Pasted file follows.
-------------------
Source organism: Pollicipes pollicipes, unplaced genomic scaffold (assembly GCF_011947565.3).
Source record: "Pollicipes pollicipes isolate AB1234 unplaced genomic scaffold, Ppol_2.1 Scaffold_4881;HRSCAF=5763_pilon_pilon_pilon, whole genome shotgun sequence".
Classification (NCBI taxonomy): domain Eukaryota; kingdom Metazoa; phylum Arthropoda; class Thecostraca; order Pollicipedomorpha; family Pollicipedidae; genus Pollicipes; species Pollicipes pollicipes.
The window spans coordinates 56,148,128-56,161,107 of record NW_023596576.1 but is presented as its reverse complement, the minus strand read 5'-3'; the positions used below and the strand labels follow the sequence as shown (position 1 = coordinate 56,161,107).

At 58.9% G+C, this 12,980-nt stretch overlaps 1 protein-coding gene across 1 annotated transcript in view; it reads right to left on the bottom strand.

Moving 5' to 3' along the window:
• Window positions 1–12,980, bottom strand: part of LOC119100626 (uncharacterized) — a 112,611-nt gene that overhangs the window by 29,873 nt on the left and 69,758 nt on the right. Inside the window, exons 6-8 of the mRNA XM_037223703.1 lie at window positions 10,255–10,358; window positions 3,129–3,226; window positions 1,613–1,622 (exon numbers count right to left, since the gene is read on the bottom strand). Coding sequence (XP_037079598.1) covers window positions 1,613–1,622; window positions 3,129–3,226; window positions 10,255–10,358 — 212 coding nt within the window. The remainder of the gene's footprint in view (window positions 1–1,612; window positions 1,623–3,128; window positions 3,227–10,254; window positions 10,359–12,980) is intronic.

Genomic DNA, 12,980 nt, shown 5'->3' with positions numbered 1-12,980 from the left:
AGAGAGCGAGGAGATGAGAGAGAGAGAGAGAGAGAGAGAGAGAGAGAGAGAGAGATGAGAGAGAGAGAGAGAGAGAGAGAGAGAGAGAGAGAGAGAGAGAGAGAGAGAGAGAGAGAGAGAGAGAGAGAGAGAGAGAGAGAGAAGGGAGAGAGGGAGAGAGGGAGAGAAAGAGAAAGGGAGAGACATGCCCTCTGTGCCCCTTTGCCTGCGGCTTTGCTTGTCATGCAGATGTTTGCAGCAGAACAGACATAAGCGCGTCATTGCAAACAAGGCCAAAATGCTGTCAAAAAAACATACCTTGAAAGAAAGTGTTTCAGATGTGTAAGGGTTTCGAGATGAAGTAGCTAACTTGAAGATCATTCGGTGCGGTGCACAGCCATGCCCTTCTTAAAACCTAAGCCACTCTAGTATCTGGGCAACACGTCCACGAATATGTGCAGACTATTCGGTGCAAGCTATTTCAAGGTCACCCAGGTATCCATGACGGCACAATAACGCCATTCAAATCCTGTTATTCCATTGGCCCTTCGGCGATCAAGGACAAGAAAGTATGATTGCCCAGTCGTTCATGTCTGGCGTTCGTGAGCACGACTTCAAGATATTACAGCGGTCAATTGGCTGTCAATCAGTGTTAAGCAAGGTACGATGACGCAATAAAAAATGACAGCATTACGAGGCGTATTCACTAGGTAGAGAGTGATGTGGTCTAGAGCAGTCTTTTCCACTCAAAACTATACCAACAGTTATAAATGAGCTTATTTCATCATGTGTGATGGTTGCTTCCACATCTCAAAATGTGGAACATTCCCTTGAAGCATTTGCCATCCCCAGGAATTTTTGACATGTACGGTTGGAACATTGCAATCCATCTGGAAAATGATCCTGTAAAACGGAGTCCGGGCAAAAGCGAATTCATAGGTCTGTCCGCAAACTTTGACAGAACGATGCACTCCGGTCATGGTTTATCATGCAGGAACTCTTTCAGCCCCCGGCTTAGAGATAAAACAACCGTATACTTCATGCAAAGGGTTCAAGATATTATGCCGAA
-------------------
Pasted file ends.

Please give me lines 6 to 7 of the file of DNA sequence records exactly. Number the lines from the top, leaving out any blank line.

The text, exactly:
Moving 5' to 3' along the window:
• Window positions 1–12,980, bottom strand: part of LOC119100626 (uncharacterized) — a 112,611-nt gene that overhangs the window by 29,873 nt on the left and 69,758 nt on the right. Inside the window, exons 6-8 of the mRNA XM_037223703.1 lie at window positions 10,255–10,358; window positions 3,129–3,226; window positions 1,613–1,622 (exon numbers count right to left, since the gene is read on the bottom strand). Coding sequence (XP_037079598.1) covers window positions 1,613–1,622; window positions 3,129–3,226; window positions 10,255–10,358 — 212 coding nt within the window. The remainder of the gene's footprint in view (window positions 1–1,612; window positions 1,623–3,128; window positions 3,227–10,254; window positions 10,359–12,980) is intronic.